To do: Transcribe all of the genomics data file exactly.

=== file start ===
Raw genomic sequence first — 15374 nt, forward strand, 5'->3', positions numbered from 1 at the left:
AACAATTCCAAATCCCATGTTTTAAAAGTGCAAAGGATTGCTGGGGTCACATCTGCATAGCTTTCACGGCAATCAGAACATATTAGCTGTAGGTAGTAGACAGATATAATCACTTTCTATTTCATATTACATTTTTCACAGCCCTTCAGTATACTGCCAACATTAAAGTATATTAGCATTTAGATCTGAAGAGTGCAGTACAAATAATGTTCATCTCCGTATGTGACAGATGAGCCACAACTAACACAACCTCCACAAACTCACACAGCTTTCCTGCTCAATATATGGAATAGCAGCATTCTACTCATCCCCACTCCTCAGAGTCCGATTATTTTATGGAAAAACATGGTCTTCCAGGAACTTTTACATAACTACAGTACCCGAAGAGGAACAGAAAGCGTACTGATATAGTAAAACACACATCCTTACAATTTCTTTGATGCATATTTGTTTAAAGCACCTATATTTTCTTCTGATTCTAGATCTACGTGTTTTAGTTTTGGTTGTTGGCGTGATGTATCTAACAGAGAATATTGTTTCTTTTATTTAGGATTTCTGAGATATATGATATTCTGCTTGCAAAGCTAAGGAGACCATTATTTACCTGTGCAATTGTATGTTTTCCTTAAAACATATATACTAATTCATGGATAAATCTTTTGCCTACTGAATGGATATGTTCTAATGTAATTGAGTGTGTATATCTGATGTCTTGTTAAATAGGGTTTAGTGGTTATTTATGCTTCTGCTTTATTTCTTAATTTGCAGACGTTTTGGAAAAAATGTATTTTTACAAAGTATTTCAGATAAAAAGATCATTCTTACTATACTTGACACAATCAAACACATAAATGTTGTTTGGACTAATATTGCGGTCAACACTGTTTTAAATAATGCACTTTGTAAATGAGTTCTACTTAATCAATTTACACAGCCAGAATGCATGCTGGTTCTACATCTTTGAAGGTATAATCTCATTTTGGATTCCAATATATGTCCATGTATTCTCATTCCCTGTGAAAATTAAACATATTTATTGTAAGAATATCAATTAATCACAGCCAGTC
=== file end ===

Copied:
Raw genomic sequence first — 15374 nt, forward strand, 5'->3', positions numbered from 1 at the left:
AACAATTCCAAATCCCATGTTTTAAAAGTGCAAAGGATTGCTGGGGTCACATCTGCATAGCTTTCACGGCAATCAGAACATATTAGCTGTAGGTAGTAGACAGATATAATCACTTTCTATTTCATATTACATTTTTCACAGCCCTTCAGTATACTGCCAACATTAAAGTATATTAGCATTTAGATCTGAAGAGTGCAGTACAAATAATGTTCATCTCCGTATGTGACAGATGAGCCACAACTAACACAACCTCCACAAACTCACACAGCTTTCCTGCTCAATATATGGAATAGCAGCATTCTACTCATCCCCACTCCTCAGAGTCCGATTATTTTATGGAAAAACATGGTCTTCCAGGAACTTTTACATAACTACAGTACCCGAAGAGGAACAGAAAGCGTACTGATATAGTAAAACACACATCCTTACAATTTCTTTGATGCATATTTGTTTAAAGCACCTATATTTTCTTCTGATTCTAGATCTACGTGTTTTAGTTTTGGTTGTTGGCGTGATGTATCTAACAGAGAATATTGTTTCTTTTATTTAGGATTTCTGAGATATATGATATTCTGCTTGCAAAGCTAAGGAGACCATTATTTACCTGTGCAATTGTATGTTTTCCTTAAAACATATATACTAATTCATGGATAAATCTTTTGCCTACTGAATGGATATGTTCTAATGTAATTGAGTGTGTATATCTGATGTCTTGTTAAATAGGGTTTAGTGGTTATTTATGCTTCTGCTTTATTTCTTAATTTGCAGACGTTTTGGAAAAAATGTATTTTTACAAAGTATTTCAGATAAAAAGATCATTCTTACTATACTTGACACAATCAAACACATAAATGTTGTTTGGACTAATATTGCGGTCAACACTGTTTTAAATAATGCACTTTGTAAATGAGTTCTACTTAATCAATTTACACAGCCAGAATGCATGCTGGTTCTACATCTTTGAAGGTATAATCTCATTTTGGATTCCAATATATGTCCATGTATTCTCATTCCCTGTGAAAATTAAACATATTTATTGTAAGAATATCAATTAATCACAGCCAGTC